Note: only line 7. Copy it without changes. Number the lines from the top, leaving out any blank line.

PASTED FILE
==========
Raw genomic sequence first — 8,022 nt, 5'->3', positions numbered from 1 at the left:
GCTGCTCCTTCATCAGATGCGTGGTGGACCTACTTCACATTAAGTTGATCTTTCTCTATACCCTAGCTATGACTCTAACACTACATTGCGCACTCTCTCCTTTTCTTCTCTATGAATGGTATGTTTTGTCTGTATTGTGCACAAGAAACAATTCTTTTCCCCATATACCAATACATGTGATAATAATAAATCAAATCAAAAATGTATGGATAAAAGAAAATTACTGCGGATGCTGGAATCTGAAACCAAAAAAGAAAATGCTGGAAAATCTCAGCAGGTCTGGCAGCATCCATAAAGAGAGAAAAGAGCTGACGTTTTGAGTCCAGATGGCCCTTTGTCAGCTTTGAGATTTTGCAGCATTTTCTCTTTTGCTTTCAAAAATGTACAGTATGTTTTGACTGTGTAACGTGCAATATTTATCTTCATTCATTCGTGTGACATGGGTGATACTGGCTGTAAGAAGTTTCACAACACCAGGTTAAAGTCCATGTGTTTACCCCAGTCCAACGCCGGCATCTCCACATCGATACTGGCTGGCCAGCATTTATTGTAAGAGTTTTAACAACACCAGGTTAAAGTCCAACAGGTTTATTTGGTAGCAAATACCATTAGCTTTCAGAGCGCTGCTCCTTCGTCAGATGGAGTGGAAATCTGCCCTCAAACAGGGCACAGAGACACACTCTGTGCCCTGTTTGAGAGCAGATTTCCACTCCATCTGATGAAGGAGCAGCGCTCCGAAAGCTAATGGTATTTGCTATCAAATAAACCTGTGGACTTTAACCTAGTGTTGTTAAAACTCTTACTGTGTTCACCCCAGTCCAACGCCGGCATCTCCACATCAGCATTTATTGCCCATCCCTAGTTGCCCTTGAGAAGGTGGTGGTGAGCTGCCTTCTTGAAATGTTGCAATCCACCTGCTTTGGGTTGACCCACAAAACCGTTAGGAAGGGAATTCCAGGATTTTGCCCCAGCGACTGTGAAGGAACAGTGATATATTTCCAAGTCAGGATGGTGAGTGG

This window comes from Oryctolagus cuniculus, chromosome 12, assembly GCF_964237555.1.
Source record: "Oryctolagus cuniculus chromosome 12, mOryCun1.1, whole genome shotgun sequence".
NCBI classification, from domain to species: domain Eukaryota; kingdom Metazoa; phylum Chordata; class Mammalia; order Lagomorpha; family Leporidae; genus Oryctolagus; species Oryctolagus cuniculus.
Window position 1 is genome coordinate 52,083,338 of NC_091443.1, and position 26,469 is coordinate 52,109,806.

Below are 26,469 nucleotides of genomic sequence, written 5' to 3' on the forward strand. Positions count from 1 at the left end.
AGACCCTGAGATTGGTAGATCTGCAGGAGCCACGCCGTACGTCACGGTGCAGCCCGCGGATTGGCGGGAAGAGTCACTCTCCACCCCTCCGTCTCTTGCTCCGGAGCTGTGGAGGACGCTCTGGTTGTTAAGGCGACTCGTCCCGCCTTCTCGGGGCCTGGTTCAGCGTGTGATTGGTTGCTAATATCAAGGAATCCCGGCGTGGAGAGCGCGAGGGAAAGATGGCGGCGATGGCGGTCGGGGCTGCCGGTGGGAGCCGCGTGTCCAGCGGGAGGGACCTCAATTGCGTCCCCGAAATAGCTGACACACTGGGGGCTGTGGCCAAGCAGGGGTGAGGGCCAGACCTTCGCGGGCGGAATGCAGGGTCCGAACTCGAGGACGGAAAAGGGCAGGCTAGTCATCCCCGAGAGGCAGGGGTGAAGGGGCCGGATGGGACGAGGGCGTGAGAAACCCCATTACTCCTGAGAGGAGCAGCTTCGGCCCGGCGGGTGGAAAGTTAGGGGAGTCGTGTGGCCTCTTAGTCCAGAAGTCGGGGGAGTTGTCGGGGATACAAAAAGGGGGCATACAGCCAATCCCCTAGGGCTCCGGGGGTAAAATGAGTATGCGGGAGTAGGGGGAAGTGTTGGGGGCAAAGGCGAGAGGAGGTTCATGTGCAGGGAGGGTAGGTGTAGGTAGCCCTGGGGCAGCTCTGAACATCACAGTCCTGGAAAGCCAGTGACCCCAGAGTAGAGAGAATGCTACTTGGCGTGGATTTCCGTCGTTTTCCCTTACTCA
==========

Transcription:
Below are 26,469 nucleotides of genomic sequence, written 5' to 3' on the forward strand. Positions count from 1 at the left end.